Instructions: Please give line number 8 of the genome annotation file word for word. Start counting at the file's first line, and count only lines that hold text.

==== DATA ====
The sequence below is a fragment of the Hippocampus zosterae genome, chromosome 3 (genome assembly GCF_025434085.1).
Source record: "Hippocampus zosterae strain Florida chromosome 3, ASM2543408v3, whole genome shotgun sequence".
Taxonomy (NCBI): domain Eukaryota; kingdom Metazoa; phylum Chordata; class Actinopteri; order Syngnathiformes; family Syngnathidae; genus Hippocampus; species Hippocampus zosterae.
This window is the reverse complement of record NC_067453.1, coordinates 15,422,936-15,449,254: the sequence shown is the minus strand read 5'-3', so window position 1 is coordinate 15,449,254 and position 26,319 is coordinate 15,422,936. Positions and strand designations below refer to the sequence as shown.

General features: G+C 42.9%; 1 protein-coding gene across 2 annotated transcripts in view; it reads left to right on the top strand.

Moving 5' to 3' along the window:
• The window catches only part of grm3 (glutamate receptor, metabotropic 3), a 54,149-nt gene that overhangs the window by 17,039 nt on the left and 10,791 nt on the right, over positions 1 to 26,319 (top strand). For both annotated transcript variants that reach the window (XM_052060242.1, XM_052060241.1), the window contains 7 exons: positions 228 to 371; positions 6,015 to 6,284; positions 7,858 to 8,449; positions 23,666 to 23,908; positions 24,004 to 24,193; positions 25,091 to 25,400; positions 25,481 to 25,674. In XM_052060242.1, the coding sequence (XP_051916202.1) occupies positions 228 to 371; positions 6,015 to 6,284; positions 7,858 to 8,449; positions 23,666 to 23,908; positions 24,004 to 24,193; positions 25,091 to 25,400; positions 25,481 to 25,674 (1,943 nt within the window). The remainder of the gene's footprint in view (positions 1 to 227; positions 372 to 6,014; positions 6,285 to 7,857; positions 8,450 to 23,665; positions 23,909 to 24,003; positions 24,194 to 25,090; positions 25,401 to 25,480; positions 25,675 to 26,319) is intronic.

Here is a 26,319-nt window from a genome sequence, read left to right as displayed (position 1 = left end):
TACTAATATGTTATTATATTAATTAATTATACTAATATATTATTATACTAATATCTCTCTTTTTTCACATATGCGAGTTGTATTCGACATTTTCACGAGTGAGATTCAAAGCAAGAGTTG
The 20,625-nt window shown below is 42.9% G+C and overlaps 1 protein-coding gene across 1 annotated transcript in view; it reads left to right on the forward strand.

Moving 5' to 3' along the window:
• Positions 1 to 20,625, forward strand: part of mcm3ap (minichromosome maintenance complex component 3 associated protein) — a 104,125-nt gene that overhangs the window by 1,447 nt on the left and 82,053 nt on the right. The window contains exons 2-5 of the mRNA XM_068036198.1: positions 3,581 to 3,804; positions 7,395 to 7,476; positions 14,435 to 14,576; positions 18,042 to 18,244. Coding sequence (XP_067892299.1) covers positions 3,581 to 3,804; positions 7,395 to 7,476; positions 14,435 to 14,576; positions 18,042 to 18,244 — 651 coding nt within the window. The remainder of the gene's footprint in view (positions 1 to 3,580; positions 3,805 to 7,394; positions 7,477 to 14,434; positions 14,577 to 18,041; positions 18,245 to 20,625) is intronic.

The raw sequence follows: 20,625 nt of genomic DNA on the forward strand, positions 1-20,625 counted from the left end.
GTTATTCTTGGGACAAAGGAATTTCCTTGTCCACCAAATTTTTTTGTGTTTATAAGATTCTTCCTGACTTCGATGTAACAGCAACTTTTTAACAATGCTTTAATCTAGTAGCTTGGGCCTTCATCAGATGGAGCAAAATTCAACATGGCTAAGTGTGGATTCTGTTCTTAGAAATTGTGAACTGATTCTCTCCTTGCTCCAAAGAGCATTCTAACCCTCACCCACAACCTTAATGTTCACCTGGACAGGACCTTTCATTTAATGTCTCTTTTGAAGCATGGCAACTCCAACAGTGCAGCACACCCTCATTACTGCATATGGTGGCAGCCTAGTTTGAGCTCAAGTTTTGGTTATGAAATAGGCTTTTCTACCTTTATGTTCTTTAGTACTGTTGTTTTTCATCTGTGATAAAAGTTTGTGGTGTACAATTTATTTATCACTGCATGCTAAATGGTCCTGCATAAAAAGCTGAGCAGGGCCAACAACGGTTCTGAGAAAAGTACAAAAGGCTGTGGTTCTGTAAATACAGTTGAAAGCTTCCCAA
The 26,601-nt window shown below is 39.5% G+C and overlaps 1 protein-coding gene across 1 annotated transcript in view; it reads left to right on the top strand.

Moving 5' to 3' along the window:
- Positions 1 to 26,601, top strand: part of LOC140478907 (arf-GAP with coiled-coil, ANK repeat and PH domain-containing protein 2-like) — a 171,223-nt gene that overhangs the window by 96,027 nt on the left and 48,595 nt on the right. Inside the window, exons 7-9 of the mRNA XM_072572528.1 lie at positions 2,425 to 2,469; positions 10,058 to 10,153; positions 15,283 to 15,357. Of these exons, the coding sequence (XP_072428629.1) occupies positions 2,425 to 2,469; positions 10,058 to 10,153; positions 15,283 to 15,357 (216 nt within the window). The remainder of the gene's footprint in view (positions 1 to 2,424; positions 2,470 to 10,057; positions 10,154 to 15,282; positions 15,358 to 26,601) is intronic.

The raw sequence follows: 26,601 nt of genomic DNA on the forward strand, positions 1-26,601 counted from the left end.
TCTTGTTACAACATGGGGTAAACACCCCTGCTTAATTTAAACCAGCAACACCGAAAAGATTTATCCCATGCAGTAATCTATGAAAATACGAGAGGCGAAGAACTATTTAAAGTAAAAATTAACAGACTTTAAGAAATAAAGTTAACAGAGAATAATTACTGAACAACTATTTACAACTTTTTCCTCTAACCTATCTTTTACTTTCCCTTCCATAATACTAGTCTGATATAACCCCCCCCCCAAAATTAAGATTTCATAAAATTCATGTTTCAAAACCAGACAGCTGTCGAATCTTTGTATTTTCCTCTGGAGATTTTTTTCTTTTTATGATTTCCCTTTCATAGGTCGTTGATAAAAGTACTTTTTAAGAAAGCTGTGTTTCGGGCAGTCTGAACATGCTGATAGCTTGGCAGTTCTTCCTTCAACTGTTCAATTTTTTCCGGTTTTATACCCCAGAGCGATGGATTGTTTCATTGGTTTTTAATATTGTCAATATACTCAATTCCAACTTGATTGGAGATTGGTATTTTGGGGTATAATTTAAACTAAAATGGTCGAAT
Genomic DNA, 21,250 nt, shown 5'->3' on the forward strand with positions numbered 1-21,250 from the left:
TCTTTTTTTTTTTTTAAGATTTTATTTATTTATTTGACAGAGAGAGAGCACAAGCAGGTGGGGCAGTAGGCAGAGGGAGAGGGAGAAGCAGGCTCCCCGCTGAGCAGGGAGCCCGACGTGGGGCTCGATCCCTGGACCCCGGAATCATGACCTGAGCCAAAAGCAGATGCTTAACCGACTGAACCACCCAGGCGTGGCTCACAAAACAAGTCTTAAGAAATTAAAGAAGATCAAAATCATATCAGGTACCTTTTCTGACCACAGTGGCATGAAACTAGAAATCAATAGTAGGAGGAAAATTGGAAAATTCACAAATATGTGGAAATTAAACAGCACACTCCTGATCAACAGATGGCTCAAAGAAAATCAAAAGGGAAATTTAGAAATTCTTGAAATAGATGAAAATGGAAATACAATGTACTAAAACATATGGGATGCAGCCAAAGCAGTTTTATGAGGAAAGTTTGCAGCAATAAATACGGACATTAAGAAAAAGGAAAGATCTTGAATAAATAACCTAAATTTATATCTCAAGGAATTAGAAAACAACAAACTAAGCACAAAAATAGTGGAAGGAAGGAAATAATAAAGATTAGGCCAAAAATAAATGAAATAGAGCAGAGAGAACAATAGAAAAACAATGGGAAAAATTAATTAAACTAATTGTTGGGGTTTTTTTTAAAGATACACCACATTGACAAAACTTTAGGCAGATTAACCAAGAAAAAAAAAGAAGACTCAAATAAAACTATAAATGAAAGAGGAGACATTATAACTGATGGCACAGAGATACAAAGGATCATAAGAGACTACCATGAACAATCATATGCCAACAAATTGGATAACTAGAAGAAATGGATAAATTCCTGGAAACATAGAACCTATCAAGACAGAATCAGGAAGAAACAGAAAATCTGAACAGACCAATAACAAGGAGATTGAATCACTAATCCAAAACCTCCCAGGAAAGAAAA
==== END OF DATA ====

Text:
Here is a 26,319-nt window from a genome sequence, read left to right as displayed (position 1 = left end):